I’ve been writing all my life. Really! And it was always a given in the family that I would become a writer. I studied English and Philosophy at university but then I found writing as a day job much too stressful. I was lucky enough to be given an opportunity in art directing and that’s been my day job and a huge love of my life for the past twenty-three years. But I’ve always written; short stories, poems, long wordy novels. I’ve typewritten, hand-written, computer-written, daydreamed and nightmared my writing ever since I can remember.

Hmmm, anything you might find interesting… let me think… I have a brown belt in karate? Ah, I think you mean writing-interesting! Okay, well, here’s something I’ve never shared on a blog before (at least I don’t think I have!) – I love Stephen King, I feel like his books are my guilty pleasure. I love the way he can paint the picture of seemingly-peaceful and perfect suburban life with a rotten undertow that drags you into an abyss.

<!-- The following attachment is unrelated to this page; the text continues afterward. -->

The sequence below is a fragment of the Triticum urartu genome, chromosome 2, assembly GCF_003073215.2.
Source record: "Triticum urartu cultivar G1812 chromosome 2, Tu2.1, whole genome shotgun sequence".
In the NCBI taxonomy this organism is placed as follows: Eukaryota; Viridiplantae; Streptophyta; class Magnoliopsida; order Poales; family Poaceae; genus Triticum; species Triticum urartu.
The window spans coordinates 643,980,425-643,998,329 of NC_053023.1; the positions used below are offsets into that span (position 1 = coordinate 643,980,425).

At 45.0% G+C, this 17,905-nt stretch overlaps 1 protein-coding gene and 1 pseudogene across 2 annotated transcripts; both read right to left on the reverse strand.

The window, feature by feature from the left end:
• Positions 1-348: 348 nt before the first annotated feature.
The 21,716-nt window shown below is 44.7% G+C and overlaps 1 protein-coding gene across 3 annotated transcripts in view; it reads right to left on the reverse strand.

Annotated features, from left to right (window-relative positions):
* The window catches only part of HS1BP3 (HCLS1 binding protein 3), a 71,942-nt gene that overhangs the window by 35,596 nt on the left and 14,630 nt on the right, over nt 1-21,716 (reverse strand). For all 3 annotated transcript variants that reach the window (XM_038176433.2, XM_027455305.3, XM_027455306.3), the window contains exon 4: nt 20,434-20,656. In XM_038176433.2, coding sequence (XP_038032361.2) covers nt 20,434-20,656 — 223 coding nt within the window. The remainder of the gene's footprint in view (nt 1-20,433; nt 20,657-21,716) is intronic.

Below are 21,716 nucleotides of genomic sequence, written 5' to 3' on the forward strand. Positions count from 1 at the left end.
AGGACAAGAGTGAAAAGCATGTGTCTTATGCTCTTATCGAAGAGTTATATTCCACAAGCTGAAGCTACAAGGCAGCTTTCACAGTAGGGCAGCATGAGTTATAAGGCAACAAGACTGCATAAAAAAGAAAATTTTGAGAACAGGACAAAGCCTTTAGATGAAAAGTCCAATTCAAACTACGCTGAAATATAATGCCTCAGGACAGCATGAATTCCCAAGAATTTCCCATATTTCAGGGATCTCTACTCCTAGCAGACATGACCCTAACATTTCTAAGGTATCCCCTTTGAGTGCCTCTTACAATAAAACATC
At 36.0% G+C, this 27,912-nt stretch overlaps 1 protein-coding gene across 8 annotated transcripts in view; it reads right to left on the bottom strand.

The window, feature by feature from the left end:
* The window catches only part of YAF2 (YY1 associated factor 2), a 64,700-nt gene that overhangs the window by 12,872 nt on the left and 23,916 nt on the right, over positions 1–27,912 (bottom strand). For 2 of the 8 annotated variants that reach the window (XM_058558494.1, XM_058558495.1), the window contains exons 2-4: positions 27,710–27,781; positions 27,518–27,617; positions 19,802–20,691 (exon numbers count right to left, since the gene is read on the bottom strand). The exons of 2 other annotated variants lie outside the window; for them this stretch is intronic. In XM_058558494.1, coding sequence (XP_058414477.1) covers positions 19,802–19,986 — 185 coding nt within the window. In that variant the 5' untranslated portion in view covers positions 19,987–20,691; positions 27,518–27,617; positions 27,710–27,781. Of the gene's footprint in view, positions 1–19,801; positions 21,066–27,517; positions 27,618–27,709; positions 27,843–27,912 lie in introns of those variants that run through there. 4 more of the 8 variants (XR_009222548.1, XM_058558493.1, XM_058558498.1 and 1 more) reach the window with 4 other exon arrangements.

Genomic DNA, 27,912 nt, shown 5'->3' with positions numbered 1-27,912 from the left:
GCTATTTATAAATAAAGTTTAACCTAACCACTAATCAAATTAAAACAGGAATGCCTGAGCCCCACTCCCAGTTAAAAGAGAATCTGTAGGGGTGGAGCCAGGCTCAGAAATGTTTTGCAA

What inspired you to write this book?

Books choose us – I really believe that. But we can choose to go on a date with the book or not… It really is like being given the opportunity to make a new friend. We can always say no. But sometimes you think hey, this person’s really interesting so I’m going to take some time to hang out with them. It was the same thing with West of Wawa. The book came to me and said, “here I am, can you do something with me, can you help me live?” and I said yes and I never gave up on it, not even when it seemed like I was following an impossible dream. (More about this below in answer to Question 5.)